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If your skin is dry, you might blame the winter weather. If you’re breaking out, you know bacteria and oil have to do with it (and maybe even your dirty cell phone). There are multiple issues you can come to face throughout your lifetime, but at the end of the day, it all comes down to the health of your skin barrier. By understanding the skin barrier, you will learn how to keep it healthy.

What is the skin barrier?

The skin barrier is the outermost layer of your skin’s surface, and it consists of cells and lipids (fats). Also known as the permeability barrier, moisture barrier, or lipid barrier, the skin barrier is responsible for making sure essential water and electrolytes don’t evaporate from skin. It also serves as a protective shield against harmful microorganisms by producing antimicrobial peptides and proteins. On top of that, the skin barrier helps sustain skin’s immunity, and it regulates inflammation.1

When the skin barrier is healthy, your complexion appears smooth, clear, even-toned, and balanced. On the flip side, if your skin barrier is damaged, then that’s when you’ll experience redness, irritation, breakouts, rashes, burning sensations, broken capillaries, dryness, tightness, and other symptoms you’d attribute to having sensitive skin.2

Damaged skin barrier causes

Truly sensitive skin (e.g. conditions like rosacea, psoriasis, and eczema) is inherited. But most people experience uncomfortable symptoms because they’ve damaged their skin barrier.3 The top triggers are:

  • Age. As you get older, your skin barrier function naturally weakens.4
  • Emotional Stress. Mental stress caused by life experiences, such as work problems, family issues, etc.
  • Physical Stress. Fatigue, dehydration, malnourishment, etc.
  • Environmental Stress. Climate/weather changes, indoor overheating or overcooling, or toxins in the air or water.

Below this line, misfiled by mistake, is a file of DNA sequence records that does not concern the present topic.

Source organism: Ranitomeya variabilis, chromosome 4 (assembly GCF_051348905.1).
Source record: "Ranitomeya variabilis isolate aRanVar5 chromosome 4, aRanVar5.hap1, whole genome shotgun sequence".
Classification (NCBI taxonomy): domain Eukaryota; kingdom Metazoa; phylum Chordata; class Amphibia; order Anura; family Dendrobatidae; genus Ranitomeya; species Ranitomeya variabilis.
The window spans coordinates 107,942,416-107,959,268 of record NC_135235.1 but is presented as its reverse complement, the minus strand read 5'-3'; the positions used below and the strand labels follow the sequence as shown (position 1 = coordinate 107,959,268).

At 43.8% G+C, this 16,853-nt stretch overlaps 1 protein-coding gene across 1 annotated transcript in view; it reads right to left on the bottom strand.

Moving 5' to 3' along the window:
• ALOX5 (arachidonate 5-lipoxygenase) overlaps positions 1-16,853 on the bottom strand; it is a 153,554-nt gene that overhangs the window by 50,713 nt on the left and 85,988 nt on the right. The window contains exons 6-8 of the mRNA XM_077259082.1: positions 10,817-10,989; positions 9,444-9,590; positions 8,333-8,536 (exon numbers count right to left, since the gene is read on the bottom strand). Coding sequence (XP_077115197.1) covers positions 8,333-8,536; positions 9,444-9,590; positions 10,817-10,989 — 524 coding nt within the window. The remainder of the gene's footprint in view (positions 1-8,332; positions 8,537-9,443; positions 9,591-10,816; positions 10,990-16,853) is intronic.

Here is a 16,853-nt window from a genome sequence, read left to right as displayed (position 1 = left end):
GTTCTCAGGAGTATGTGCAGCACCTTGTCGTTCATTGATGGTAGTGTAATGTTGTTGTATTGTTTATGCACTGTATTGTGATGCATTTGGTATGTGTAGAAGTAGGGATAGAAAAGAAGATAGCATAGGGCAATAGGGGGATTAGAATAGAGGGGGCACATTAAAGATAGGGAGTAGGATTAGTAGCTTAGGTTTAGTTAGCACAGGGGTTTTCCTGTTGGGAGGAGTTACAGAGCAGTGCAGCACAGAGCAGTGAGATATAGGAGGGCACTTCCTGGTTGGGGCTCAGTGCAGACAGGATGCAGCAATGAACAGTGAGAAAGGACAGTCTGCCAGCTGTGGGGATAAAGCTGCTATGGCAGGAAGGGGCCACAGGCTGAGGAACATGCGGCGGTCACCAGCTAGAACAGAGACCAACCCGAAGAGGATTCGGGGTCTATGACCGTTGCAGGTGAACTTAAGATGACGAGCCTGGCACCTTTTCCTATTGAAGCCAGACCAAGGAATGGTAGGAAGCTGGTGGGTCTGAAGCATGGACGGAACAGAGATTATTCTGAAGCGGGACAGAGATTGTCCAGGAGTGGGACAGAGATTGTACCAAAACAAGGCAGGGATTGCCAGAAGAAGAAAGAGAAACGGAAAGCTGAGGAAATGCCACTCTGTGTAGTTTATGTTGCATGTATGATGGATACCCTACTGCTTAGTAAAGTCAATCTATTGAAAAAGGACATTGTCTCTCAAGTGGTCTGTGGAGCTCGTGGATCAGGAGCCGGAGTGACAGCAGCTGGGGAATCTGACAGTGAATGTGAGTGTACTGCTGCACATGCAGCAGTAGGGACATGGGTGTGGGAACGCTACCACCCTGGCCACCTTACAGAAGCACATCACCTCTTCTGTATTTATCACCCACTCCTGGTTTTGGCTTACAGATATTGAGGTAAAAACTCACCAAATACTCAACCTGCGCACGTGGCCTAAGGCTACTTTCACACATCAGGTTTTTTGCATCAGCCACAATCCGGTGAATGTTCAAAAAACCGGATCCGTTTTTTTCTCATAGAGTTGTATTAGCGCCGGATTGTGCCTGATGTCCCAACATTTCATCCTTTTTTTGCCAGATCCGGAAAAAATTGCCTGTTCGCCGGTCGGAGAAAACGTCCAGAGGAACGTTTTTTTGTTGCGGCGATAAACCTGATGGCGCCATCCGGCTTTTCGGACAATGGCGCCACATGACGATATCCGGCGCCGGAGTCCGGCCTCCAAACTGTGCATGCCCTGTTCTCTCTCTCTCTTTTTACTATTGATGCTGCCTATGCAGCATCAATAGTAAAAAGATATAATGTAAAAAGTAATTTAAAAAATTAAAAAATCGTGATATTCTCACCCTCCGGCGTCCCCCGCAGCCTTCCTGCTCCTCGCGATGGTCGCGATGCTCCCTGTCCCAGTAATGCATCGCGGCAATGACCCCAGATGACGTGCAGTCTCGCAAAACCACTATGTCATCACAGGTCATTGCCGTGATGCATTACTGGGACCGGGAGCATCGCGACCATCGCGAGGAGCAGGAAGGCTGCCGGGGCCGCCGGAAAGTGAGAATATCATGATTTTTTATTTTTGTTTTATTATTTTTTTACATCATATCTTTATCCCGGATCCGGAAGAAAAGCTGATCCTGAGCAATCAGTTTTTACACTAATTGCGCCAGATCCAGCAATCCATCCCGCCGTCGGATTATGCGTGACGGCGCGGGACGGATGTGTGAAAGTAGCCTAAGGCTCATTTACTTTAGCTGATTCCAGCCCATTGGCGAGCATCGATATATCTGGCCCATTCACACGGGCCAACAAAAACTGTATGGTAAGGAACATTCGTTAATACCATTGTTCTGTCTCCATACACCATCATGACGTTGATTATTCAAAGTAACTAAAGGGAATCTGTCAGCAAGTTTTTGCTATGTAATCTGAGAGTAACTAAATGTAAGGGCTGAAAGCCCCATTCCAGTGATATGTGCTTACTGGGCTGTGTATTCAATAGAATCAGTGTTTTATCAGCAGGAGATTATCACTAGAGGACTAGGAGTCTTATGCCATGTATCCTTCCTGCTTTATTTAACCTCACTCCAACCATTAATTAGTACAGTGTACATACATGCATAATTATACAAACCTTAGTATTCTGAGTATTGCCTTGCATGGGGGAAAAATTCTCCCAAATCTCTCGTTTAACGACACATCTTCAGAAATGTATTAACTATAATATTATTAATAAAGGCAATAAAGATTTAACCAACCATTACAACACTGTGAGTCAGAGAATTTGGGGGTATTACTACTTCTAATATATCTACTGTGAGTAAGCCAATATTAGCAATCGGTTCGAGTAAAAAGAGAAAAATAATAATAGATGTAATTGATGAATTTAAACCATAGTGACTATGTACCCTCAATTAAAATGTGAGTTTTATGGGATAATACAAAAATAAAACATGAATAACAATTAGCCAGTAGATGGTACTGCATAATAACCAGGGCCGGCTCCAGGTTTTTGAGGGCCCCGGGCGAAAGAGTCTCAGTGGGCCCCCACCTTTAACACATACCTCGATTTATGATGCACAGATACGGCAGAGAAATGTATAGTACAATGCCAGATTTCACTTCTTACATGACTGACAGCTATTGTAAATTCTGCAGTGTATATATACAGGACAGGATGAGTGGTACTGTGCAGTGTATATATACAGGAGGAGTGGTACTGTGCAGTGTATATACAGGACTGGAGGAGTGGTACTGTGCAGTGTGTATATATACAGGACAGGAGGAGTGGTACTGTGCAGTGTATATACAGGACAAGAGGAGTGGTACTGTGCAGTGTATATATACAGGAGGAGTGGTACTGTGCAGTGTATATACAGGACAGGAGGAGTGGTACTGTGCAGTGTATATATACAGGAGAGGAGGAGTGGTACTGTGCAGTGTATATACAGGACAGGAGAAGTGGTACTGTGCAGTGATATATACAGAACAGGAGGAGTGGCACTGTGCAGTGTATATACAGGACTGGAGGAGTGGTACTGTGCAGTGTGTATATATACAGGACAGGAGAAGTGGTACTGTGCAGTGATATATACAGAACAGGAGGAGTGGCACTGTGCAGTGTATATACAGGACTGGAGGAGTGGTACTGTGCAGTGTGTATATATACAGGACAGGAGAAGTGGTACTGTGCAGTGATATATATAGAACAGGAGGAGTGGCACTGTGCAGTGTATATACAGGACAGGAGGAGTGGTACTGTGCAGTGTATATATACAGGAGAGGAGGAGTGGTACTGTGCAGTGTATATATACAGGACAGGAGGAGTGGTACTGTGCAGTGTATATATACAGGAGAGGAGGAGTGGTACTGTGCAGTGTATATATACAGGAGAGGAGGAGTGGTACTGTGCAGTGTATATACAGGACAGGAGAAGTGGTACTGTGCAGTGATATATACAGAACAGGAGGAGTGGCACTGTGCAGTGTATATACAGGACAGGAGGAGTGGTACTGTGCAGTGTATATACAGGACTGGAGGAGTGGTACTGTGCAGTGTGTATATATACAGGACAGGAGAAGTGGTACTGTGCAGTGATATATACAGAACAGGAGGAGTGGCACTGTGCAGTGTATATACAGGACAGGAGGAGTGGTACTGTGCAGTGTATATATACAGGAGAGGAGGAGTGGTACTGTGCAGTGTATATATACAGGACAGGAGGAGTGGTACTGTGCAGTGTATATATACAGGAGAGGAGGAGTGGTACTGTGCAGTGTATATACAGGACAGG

• Smoking. This dehydrates the skin and slows down collagen production and cell metabolism.
  • Pollution. Smog, chemicals in work environments, fumes from carpets and furniture, etc.skin barrier | Beverly Hills MD
  • Over-exfoliation. Exfoliating skin, when performed in moderation, can be a great way to keep skin fresh, smooth and clear, but overdoing it can disrupt the delicate skin barrier. Don’t do it more than 3x a week for normal skin.
  • Excessive Washing. Too much cleansing can strip the natural moisture from the skin barrier, especially if you use harsh bar soaps or wash with too-hot water.
  • Using sensitizing ingredients. Artificial fragrances, colorants, SD alcohol, and preservatives are known to trigger skin sensitivity.
  • Cosmetic procedures. Laser resurfacing and other methods used to remove the top layer of skin can damage the skin barrier if not performed properly.
  • Consuming dehydrating beverages. Alcohol and caffeine can dehydrate skin tissues and even dilate capillaries, which causes redness.
  • Sun damage. Without protecting skin from UV rays, skin can become sensitized.
  • Nutrition. A generally poor diet can manifest on skin, but low-fat diets and spicy foods have been linked to weakening the skin barrier.5

How to restore your skin barrier